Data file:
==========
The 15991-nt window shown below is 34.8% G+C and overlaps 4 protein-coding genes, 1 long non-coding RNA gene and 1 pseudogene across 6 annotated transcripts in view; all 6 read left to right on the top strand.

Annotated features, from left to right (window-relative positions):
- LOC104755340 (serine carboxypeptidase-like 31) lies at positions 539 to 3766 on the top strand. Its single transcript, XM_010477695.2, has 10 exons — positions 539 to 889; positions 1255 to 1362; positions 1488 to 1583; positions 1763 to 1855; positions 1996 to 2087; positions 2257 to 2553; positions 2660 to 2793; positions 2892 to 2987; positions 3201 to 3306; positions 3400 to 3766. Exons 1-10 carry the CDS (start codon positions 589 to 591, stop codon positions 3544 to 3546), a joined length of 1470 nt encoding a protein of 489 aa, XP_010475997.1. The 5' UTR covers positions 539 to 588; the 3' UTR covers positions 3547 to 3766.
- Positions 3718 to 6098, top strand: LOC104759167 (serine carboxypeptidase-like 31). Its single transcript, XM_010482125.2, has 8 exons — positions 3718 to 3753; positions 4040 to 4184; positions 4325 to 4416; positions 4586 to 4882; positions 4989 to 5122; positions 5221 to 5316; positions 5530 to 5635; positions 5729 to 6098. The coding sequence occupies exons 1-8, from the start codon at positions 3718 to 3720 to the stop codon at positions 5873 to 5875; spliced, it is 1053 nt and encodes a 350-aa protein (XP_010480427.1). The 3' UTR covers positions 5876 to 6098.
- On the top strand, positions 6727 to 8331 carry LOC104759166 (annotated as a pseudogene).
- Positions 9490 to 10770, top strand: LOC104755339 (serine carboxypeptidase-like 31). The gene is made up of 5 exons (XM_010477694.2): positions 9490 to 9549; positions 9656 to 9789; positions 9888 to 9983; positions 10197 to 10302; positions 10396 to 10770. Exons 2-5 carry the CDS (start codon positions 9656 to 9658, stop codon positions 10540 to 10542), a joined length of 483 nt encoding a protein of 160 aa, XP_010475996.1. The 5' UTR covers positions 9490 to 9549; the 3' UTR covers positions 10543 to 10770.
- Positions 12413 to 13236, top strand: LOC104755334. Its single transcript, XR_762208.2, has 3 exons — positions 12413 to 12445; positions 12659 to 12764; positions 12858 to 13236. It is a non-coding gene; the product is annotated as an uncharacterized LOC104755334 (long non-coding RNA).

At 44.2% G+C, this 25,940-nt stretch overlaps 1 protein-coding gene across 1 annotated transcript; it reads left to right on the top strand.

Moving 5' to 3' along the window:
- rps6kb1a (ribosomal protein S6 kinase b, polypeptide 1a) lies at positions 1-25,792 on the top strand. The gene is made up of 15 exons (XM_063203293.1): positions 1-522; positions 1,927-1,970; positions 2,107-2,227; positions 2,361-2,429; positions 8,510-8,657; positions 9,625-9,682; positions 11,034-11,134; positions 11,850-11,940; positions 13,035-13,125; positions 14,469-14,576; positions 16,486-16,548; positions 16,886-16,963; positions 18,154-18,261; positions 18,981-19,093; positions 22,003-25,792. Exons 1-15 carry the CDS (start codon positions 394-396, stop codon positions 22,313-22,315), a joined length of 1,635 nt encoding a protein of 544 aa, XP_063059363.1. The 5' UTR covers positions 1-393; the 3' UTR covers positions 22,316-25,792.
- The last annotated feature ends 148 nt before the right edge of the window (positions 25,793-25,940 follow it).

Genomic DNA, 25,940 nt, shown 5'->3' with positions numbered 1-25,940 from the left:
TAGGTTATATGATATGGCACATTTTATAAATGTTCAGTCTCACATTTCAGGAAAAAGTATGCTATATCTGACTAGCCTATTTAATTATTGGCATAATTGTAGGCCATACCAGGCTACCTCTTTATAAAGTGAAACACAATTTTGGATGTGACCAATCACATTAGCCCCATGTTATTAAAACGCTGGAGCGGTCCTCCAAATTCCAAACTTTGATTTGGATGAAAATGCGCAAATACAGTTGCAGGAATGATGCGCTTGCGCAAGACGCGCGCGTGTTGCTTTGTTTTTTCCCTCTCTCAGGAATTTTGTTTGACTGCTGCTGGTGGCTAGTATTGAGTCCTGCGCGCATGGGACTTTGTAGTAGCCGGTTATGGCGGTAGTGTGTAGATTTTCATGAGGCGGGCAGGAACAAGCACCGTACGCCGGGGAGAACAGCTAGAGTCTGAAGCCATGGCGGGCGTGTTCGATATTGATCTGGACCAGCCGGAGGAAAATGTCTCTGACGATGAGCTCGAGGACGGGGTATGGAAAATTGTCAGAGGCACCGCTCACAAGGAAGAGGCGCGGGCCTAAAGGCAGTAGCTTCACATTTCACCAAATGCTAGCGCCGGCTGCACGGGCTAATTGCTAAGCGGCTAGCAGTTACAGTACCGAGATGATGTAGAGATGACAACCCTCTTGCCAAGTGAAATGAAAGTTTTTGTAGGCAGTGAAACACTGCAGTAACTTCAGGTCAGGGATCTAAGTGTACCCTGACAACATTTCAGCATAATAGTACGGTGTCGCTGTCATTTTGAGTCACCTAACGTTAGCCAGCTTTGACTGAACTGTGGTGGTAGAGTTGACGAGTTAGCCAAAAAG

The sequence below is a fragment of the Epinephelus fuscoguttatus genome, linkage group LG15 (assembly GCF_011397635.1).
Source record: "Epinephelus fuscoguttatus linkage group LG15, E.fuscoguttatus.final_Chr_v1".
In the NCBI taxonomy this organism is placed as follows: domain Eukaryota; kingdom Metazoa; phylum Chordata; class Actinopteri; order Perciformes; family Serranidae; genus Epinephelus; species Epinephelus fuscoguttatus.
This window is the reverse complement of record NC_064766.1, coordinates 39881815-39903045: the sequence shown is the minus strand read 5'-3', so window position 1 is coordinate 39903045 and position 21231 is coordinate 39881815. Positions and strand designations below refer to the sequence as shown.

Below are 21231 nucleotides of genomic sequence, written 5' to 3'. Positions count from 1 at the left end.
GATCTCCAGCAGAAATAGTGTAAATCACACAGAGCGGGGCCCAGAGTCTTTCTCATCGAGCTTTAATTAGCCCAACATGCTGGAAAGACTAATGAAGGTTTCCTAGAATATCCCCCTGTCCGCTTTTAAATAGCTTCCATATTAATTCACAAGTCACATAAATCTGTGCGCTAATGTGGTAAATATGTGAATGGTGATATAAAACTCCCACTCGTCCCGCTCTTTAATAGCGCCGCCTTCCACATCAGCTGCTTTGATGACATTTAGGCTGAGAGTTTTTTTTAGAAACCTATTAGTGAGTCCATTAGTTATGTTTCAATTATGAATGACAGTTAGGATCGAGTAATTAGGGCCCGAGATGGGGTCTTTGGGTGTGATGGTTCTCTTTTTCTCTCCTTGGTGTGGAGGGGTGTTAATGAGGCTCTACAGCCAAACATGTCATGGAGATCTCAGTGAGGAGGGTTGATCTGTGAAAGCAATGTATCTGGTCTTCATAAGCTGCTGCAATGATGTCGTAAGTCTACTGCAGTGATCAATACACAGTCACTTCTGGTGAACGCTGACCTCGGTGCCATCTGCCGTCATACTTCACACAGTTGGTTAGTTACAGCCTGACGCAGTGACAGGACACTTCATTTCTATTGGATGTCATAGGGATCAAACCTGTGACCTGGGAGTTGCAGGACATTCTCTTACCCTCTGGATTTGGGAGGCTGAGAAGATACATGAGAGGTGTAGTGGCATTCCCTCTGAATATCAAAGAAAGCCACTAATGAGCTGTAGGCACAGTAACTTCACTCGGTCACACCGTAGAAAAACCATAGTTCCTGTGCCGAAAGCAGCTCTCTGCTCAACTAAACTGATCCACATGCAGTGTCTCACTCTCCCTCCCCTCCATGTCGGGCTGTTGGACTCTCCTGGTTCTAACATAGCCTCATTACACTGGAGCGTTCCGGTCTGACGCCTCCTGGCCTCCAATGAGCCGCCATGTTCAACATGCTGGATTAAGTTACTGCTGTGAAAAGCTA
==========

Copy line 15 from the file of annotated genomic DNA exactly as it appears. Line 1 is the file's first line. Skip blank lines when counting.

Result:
Source record: "Epinephelus fuscoguttatus linkage group LG15, E.fuscoguttatus.final_Chr_v1".